Togges begins with an outrageously dramatic backstory. Star Wars-style scrolling text accompanied by a booming narrator sets the scene. This introduces the game’s sense of humor from the very first moments. Throughout, Togges has cleverly written dialogue that ranges from dry workplace satire to space dragon absurdity to meta humor acknowledging that it’s a game. The juxtaposition of the adorable design style with the dark, universe-destroying story leans into the silliness.
You play as a circular vacuum robot named Toomba. You drop into a bright, blocky world and are paraded in front of the King at your job interview to be his intern. After completing some quick tests, you join him in dominating the universe to prevent it being consumed by the void.
The tutorial is fun and the controls are easy to pick up. You create a trail of blocks – the titular Togges – around the world to collect seeds and fruit. The Togges can help you navigate to new areas of the map by stacking to form a platform or getting across obstacles like water or spikes. There are a number of different coloured Togges that each have different functions. As you explore the universe, you vacuum up the dark clouds of the void, along with collecting the fruit, seeds and Togges letters scattered around.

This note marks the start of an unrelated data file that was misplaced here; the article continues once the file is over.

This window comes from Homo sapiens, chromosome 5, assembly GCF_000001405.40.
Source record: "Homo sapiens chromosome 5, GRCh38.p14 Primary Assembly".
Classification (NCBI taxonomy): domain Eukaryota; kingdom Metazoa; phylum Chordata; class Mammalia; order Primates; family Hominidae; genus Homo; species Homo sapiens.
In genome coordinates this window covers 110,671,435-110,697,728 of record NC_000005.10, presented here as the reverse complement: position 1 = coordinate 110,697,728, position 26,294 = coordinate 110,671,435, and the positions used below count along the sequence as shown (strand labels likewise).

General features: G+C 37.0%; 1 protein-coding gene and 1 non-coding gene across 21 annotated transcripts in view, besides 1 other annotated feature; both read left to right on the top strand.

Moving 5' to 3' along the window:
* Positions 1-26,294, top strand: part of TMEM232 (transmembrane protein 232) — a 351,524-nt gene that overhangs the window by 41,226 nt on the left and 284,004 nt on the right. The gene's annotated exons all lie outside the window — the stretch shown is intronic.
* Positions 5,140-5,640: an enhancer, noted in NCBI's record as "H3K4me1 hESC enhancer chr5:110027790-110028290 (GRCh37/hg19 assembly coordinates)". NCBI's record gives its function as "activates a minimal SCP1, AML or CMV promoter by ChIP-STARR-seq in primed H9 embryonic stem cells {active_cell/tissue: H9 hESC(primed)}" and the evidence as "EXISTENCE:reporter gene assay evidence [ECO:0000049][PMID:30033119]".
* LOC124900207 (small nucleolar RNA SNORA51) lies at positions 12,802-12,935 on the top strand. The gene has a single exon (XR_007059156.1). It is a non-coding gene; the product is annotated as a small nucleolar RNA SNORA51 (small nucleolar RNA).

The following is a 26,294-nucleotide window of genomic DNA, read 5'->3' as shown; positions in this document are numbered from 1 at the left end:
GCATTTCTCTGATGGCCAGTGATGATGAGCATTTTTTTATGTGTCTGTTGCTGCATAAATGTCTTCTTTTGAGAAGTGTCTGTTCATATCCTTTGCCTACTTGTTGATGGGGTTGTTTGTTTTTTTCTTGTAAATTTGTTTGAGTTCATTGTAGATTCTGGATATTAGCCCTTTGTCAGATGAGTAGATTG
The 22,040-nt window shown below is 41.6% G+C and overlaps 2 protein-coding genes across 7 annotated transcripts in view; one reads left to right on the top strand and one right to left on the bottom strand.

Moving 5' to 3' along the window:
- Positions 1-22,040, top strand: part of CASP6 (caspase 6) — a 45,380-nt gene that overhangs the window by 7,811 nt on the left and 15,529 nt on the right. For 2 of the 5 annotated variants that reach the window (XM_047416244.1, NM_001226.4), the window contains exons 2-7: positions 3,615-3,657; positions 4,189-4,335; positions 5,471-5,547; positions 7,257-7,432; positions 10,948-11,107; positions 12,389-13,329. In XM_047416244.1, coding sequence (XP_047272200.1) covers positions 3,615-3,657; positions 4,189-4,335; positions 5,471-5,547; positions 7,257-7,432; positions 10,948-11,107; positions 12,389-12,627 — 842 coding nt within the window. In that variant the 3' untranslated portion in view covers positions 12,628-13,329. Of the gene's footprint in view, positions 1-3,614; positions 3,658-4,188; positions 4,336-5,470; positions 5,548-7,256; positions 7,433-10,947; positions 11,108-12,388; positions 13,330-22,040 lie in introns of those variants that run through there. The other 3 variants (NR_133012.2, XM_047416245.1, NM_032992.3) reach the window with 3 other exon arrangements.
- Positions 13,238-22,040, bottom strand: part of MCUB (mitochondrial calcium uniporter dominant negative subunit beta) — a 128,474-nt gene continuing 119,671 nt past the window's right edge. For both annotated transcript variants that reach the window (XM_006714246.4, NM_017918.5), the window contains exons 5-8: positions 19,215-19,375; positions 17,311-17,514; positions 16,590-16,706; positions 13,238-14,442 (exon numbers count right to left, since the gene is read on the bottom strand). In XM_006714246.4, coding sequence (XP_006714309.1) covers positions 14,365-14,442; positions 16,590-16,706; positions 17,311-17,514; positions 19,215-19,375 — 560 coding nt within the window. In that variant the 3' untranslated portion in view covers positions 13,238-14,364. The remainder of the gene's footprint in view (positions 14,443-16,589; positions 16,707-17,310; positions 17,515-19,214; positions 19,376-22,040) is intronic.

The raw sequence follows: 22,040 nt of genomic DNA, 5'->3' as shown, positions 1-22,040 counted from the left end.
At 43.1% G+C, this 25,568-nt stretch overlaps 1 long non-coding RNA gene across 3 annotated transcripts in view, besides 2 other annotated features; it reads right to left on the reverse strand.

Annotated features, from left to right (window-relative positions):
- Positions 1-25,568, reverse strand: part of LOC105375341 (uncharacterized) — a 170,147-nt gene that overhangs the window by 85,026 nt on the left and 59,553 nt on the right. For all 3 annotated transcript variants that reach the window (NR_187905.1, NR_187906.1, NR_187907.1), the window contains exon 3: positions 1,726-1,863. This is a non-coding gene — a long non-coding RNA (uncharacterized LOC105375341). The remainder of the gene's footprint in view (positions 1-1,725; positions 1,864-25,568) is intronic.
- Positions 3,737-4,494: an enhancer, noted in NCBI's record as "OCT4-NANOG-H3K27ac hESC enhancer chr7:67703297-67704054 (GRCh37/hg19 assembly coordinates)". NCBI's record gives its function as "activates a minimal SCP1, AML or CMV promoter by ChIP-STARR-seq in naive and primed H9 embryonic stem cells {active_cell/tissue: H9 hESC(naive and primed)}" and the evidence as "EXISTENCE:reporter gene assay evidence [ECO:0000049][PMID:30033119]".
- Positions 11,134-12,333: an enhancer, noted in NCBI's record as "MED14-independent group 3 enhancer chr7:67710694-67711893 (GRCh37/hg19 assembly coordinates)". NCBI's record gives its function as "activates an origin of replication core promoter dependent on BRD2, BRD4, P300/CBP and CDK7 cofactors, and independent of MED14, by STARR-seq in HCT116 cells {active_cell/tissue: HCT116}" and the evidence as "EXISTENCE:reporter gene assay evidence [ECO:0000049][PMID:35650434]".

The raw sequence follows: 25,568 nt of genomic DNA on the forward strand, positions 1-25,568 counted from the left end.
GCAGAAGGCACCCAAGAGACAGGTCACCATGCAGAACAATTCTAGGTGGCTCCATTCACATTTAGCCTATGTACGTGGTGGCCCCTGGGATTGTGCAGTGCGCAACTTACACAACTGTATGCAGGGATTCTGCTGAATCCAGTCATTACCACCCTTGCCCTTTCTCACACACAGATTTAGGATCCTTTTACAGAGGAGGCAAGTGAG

The universe is made up of planetoids with unique and exciting features. Each has a handy counter to track how many collectibles you have left to find. Each also has a goal – finding the ruler of that world to gain their alliance in the battle against the void. This means you can move onto the next world as soon as you’ve hit that primary goal, but can always come back to find any leftover goodies.
Togges encourages you to be creative in exploring. There is no one single way to complete levels. You’re left to your own devices to work out how you want to get to each prize. You can’t do everything just with the Togges either. You have to think about how you can use them to manipulate the world around you to get what you need. If you want to 100% the game, you will need quick reflexes and sharp thinking to reach the more elusive ones.
There are some elements that could be a bit more refined. Some of the instructions can be vague and the hint function isn’t terribly helpful. The camera sometimes resists control and at other times lands in an unhelpful place. But these are ultimately minor issues that a lot of indie games have. They’re easy to circumnavigate and they certainly are not game-breaking. If anything, they add some extra challenge to a game designed to flex your creative muscles.